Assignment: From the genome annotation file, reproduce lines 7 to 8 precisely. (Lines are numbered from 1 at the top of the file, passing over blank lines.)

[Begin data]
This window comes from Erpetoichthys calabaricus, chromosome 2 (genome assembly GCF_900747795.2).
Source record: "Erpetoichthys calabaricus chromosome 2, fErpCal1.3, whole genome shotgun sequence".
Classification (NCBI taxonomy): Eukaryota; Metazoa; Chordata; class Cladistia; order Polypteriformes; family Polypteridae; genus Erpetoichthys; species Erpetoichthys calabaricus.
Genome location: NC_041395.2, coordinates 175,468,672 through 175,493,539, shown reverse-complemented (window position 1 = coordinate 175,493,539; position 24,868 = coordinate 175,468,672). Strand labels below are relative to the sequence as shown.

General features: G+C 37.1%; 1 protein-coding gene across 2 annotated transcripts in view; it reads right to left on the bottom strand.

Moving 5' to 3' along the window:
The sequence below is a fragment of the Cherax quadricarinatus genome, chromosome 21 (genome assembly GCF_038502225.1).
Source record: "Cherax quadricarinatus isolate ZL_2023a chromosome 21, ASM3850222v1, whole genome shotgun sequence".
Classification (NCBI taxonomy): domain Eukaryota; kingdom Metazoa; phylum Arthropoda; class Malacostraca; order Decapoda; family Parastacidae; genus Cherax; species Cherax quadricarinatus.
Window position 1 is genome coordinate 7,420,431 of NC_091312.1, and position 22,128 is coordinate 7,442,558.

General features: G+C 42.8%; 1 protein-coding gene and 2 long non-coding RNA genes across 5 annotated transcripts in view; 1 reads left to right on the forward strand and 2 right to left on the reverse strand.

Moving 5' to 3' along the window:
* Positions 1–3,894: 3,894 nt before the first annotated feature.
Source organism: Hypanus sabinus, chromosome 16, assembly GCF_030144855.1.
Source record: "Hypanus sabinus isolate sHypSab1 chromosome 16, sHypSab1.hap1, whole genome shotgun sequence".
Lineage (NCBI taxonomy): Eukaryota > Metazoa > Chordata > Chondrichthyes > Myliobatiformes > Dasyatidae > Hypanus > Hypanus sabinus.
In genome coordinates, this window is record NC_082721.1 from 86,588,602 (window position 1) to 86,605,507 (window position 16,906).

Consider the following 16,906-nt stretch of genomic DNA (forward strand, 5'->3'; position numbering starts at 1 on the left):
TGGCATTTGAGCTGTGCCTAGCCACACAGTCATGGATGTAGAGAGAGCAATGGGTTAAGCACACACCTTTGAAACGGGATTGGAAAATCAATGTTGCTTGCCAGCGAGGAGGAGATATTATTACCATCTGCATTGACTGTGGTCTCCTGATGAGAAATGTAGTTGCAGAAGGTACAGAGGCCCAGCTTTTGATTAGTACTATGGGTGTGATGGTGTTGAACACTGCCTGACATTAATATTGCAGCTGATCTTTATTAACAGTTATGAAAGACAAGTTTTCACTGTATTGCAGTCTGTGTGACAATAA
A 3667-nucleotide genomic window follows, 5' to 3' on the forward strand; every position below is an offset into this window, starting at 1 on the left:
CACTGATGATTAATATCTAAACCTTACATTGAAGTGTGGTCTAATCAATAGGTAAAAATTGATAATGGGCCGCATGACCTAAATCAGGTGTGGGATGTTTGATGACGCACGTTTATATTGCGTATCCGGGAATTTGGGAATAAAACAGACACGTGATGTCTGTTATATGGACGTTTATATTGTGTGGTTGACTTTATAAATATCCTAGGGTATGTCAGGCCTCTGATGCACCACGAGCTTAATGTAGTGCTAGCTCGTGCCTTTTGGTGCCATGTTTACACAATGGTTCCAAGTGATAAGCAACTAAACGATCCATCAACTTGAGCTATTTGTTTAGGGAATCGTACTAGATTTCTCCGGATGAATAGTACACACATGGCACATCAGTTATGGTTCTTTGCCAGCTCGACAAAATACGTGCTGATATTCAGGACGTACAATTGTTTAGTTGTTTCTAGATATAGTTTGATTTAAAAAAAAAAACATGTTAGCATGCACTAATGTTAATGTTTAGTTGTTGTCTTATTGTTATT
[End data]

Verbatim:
The sequence below is a fragment of the Cherax quadricarinatus genome, chromosome 21 (genome assembly GCF_038502225.1).
Source record: "Cherax quadricarinatus isolate ZL_2023a chromosome 21, ASM3850222v1, whole genome shotgun sequence".